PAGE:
A burning hot sun, a cry for water
Black wings circle the sky
Stumblin’ and fallin’, somebody’s callin’
“You’re lost on the desert to die”. . .
******************Johnny Cash, “Lost on the Desert”
In Cash’s classic song, a thief manages to escape his captors and runs for the desert to retrieve his ill-gotten gains, with predictable results.
Betcha he’d have envied the prospector picked up by the Ghost Train of the Alkali Flats. This story comes from Tony Reavy’s 1998 book Ghost Train! American Railroad Ghost Legends.
Tombstone was past its heyday as a mining town, which is why the prospector decided to move on to richer pickings. He’d heard of one such place, called Dos Cabezos, some fifty miles northeast of Tombstone. So he loaded up a pack burro and bravely set out to make his fortune.
But the alkali flats, north of the Dragoon Mountains, were trackless and unbearably hot, and the water, true to that name alkali, was deadly to drink. He outlasted his burro, who dropped dead in the midst of the heat devils that rose from the ground, but he was soon in the direst of straits himself, his body baking under the merciless sun that rode a merciless blue sky above, his insides slowly drying out in the most unbearable of all torments.
He collapsed, as best he could figure later, some thirty miles outside Wilcox.
Hallucinations deviled him as much as the heat, especially when he heard a hearty chugchug chugchug chugchug and clicketyclack–and then the long wail of a train whistle off in the distance.
Unlike your run-of-the-mill hallucination, these sounds kept coming closer. Somewhere in his parching brain, he remembered a legend he’d heard–and pooh-poohed–of a train that had been seen, many many times, by lone travelers on the alkali flats–of how it began its metallic racket far off, coming closer and closer, and finally racing by in a rush of steam and wind to vanish in the dust it stirred up in its wake.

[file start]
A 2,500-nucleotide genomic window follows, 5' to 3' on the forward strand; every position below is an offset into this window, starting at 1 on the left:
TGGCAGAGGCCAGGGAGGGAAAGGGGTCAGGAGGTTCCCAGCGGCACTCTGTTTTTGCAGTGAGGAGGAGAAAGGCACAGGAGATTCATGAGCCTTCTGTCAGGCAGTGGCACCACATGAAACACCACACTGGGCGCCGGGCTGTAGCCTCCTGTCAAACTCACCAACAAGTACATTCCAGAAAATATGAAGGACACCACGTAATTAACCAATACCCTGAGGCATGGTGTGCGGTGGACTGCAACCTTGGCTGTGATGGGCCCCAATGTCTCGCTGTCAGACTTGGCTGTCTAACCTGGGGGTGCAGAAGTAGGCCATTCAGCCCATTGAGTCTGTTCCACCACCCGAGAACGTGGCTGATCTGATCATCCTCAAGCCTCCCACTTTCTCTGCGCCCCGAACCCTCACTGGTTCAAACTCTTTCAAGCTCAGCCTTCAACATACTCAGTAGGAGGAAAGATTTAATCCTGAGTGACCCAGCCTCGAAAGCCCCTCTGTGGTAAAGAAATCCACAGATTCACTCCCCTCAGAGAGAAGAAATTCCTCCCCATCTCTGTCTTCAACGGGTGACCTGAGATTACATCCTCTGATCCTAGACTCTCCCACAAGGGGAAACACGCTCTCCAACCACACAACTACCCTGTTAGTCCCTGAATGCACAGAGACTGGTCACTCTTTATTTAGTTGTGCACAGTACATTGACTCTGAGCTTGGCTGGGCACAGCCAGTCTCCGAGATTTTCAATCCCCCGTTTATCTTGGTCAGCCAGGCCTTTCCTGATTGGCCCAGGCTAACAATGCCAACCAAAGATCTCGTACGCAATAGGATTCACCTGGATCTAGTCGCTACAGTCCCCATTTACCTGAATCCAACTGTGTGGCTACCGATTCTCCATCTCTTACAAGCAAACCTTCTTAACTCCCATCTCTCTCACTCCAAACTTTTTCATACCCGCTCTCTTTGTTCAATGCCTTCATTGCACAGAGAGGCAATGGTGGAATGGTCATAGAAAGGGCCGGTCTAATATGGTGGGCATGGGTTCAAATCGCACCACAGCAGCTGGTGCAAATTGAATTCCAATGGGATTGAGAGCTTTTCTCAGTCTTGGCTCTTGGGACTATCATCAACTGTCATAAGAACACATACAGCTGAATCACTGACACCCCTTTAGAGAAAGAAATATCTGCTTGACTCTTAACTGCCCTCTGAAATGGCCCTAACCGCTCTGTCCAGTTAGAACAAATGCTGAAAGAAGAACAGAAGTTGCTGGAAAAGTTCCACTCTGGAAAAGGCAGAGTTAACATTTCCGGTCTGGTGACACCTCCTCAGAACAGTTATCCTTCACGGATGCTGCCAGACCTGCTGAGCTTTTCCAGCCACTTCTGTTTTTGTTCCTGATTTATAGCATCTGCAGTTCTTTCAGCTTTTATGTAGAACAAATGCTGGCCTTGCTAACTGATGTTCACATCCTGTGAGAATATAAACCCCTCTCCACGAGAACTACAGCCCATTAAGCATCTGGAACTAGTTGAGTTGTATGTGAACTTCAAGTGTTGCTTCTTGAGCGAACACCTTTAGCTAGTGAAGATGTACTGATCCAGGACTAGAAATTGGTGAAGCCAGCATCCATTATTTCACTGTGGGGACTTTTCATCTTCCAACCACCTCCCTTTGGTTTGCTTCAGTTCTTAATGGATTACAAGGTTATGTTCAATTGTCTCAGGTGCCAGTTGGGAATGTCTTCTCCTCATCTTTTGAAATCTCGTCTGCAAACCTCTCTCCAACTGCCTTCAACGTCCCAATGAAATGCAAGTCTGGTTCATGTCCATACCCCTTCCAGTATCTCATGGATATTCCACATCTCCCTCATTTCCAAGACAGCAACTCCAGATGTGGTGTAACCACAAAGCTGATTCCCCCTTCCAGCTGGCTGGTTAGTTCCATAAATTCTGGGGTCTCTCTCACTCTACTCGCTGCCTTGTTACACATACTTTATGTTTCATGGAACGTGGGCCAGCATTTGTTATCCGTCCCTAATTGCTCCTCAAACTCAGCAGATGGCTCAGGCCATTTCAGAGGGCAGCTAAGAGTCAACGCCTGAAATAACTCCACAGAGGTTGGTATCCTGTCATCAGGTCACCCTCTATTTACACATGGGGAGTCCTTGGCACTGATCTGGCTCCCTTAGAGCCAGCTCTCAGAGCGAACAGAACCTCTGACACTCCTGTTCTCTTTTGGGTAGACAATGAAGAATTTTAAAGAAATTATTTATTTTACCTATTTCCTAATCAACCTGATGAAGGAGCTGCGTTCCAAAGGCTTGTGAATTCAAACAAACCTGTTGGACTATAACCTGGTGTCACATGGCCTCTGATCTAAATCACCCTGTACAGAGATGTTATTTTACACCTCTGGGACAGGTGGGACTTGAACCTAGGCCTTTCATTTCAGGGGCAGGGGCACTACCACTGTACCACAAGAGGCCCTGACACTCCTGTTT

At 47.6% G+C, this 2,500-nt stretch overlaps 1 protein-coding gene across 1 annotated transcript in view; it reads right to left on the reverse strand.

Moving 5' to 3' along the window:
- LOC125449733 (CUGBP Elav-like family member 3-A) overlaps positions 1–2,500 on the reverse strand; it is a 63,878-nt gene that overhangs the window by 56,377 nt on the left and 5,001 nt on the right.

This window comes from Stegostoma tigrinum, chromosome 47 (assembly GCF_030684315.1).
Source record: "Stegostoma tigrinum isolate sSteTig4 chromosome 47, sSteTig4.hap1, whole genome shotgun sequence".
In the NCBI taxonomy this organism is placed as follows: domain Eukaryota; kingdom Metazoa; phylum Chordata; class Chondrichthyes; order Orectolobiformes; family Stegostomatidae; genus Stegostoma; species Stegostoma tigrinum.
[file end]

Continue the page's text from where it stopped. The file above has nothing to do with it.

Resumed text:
He managed to look up and saw with his drying eyes–too dry to cry–a black speck that moved closer and closer, to the accompaniment of those unmistakable train sounds.
Whoo-whoo! Whoo-whoooooooooo. . .
The train was close enough now that he could see the engineer, and hear the frantic jangling of its bell, as if the engineer were trying to warn him off, that he could see the worried faces of passengers looking out from their carriages. He thought, in remote amazement, that he was lying just about where it would run over him.
And by God, he was at a point where he’d welcome the cessation of this slow foretaste of hell.
He couldn’t move. He lay there, hoping hazily that the big wheels would cut him right in half.
But the engineer did something totally unexpected. He braked the train to a stop, and crewmen lifted the prospector to safety on the floor of one of the passenger cars. He rasped a single word.
Water. . .
And then he fainted.
He woke, some time later, to find he had water: a stranger with a kind, weathered face and a sheriff’s badge was bending over him, pouring water over his face.
“Glad to see you’re wakin’ up,” the sheriff said laconically. “Another hour and you’d been buzzard bait.”
He asked weakly, “Where am I?”
“Wilcox. Feller found you about five miles out there, brung you in.”
He thought a minute, then said, “Train?”
“Train? Son, there ain’t no train around here.”
Although the Southern Pacific Railroad came through Arizona around 1880, running through Wilcox and eventually putting a branch line out to Tombstone, no tracks were ever laid across those deadly alkali flats where the prospector was saved from death. . .
by a train that never was.
Reavy tells another story about a ghost train that ran on tracks where there were never tracks, somewhere near Belleville, Texas. That train was apparently seen only once, around 1960, by a passing motorist, who said it seemed to move in a light of its own and vanished into an inexplicable bank of fog that rose from nowhere.
As for the ghost train of the Arizona desert, the legend says that never before, and never again, did the train stop to take aboard a passenger on its phantom run.